Recent developments regarding the U.S. Department of State’s policy relating to children born abroad to same-sex couples are slowing making their way through the U.S. federal courts for final determinations regarding the continued viability of current citizenship rules.
It remains to be seen whether these challenges will result in these cases reaching the Supreme Court. The challenges have arisen due to state-of-the-art technology facilitating the birth of children to surrogates, the status of the noncitizen parent sperm donor who might be married to a U.S citizen and the immigration status of that parent and where the child is born.
Current U.S. State Department policy requires that a child born abroad must be biologically related to an American parent to become a U.S. citizen by operation of law and must meet the requisite transmission requirements.
The State Department has applied a provision of U.S. immigration law relating to children born "out of wedlock" to these cases, even though same-sex couples may be married. Gay rights activists have challenged this longstanding policy, claiming that it harms same-sex couples who often use assisted reproductive technology to have children. Read the State Department guidance and information concerning assisted reproductive technology and surrogacy abroad.
In February 2019, Judge John F. Walter of the Federal District Court for the Central District of California ruled that Ethan Dvash-Banks, the biological child of Elad Dvash-Banks, an Israeli citizen parent married to U.S. citizen Andrew Dvash-Banks, and born through surrogacy in Canada, should be deemed a U.S. citizen since birth. Aidan, Ethan’s twin, was conceived using sperm of his biological American father and was automatically granted a U.S. passport by the U.S. consulate in Toronto. Ethan was granted a tourist visa to the United States, which expired.
Judge Walter called the State Department’s interpretation of U.S citizenship laws "strained" and cited three cases in his decision, concluding that the State Department had no legal authority for requiring legally married parents to prove a child is their biological child in such cases where the parent satisfies the residency requirements under the Immigration and Nationality Act Section 301(g), and further he determined that section 301(g) is "not limited to biological parents and that the presumption of legitimacy that applies when a child is born to married parents…cannot be rebutted by evidence that the child does not have a biological tie to a U.S citizen parent.” Judge Walter did not, however, order the State Department to modify its policy and for this reason, we continue to expect lawsuits challenging this federal statute until a final determination is made by the Supreme Court.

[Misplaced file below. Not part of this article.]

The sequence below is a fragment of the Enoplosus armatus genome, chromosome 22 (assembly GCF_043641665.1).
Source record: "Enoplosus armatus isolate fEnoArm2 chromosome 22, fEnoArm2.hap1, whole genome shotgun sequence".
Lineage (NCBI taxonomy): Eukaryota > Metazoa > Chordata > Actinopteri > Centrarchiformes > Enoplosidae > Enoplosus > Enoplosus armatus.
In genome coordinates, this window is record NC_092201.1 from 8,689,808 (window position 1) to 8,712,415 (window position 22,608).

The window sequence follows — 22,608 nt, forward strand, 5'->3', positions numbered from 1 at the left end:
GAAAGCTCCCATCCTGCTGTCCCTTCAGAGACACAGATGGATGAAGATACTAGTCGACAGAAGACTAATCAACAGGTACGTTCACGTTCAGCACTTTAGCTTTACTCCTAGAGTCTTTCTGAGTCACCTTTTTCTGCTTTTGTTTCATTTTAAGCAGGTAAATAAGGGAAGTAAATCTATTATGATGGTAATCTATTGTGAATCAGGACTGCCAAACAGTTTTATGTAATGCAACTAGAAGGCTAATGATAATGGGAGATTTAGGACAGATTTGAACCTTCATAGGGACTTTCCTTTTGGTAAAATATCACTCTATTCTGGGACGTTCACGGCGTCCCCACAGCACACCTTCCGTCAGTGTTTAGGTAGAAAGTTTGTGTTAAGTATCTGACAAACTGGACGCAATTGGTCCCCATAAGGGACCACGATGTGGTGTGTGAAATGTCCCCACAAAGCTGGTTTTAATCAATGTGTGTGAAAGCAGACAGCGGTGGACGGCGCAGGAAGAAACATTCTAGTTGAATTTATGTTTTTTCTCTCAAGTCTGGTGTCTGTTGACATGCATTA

Another recent decision by U.S. District Judge Emmet Sullivan in Washington D.C. resulted in the denial of the government’s request to dismiss a lawsuit brought by a married lesbian couple – one woman a U.S. citizen, the other not – whose son was denied U.S. citizenship. The noncitizen parent, an Italian citizen, gave birth to the child and the U.S. government argued that his lack of a biological relationship to the U.S. citizen parent made him ineligible for citizenship. The couple had another son whom the State Department deemed a U.S. citizen because the U.S. citizen parent gave birth to him. Judge Sullivan did not actually rule on the merits of this case but cited his discomfort with the State Department’s position, which has historically tied citizenship to a person’s place of birth or their blood relationship to a citizen.
Families using reproductive technology, including surrogacy, in vitro fertilization and donor egg procedures have prompted legal and ethical debates on what defines parenthood in the past.
Immigration and citizenship questions may be the final frontier in this debate. The rationale for the State Department’s approach is to assure that those granted U.S. citizenship are tied to this country. Given the challenges of new technology, the immigration rules may have to be amended going forward.
For family-based applicants for permanent residence, the fast-changing pace of science and technology is something we will continue to monitor as U.S. immigration regulations and court rulings try to keep up.
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